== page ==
Not A Good Idea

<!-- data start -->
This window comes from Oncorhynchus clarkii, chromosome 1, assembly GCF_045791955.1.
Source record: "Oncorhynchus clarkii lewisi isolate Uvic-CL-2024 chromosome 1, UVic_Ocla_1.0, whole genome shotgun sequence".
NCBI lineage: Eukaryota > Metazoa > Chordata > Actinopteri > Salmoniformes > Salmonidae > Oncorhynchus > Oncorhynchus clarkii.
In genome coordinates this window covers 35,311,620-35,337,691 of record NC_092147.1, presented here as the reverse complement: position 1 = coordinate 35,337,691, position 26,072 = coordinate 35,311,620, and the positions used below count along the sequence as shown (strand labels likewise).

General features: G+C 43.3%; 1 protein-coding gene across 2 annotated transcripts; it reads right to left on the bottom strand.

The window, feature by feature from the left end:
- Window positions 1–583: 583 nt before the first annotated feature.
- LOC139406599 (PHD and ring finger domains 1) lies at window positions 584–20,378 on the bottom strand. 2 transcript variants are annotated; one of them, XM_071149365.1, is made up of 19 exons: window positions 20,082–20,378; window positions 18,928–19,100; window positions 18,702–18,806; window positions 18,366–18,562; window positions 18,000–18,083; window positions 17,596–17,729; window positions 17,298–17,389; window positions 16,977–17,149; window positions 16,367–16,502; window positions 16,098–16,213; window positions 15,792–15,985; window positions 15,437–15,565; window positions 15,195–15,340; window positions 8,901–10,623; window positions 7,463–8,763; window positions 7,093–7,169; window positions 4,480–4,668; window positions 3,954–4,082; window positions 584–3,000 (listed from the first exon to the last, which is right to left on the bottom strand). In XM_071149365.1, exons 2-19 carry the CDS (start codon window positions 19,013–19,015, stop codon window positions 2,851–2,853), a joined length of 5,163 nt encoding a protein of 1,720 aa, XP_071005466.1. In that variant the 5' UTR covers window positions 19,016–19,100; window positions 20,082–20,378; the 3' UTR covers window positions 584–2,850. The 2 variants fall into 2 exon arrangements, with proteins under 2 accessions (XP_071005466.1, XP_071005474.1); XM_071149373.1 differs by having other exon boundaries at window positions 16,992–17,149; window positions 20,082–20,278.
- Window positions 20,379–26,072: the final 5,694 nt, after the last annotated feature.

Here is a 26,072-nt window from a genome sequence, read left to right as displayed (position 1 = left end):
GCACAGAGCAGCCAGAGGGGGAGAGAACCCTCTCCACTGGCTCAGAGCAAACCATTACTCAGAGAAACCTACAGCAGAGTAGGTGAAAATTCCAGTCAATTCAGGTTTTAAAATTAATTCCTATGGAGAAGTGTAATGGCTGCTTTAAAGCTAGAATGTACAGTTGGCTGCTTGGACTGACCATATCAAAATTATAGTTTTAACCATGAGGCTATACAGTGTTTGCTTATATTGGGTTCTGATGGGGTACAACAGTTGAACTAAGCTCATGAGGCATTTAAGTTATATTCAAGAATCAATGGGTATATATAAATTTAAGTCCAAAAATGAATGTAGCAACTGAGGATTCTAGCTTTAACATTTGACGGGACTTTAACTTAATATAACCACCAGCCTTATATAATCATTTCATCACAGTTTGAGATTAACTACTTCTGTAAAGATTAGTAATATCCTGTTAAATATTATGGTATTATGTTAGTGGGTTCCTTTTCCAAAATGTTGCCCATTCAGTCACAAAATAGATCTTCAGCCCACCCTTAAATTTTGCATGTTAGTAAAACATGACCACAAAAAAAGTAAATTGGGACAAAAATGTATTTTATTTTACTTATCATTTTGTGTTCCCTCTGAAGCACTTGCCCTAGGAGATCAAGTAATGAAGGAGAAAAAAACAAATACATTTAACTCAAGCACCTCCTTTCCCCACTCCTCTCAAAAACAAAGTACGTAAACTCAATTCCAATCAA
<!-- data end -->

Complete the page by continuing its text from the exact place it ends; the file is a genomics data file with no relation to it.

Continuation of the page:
This headline could describe a whole host of things I suppose, especially in an election year. But in this case, I am referring to the sale of generic top level domain names (gTLDs). Effective January 12, ICANN – the Internet Corporation for Assigned Names and Numbers – began selling gTLD’s for $185,000 a piece. A gTLD is basically the suffix in a URL. The most common one is .com, although most people have probably seen .net, .edu and .org. The new plan however, is for much more specific terms that might refer to an industry, such as .hotel or even a brand, such as .coke. The obvious question, it seems to me, is who needs this new pricey innovation? Most folks I know don’t care too much about the suffix. They search for a product or service and pay much more attention to the word before the dot than they do the term after it. This article picks up that point and explains in detail why anyone would put up that kind of cash. And the answer is that it’s likely at least some businesses will do it solely for defense – to keep competitors or others from scooping up a brand name. Remember a little over a decade ago when the original cybersquatters bought up URLs for popular brand names and then offered to sell them to the rightful owners for exorbitant prices? Some folks are predicting a “land grab” as companies try to protect their turf. But we’ll see. The $185,000 is a pretty high barrier to entry, as is the responsibility to act as the registry for that gTLD. It may make sense to hold off buying up a brand name just yet.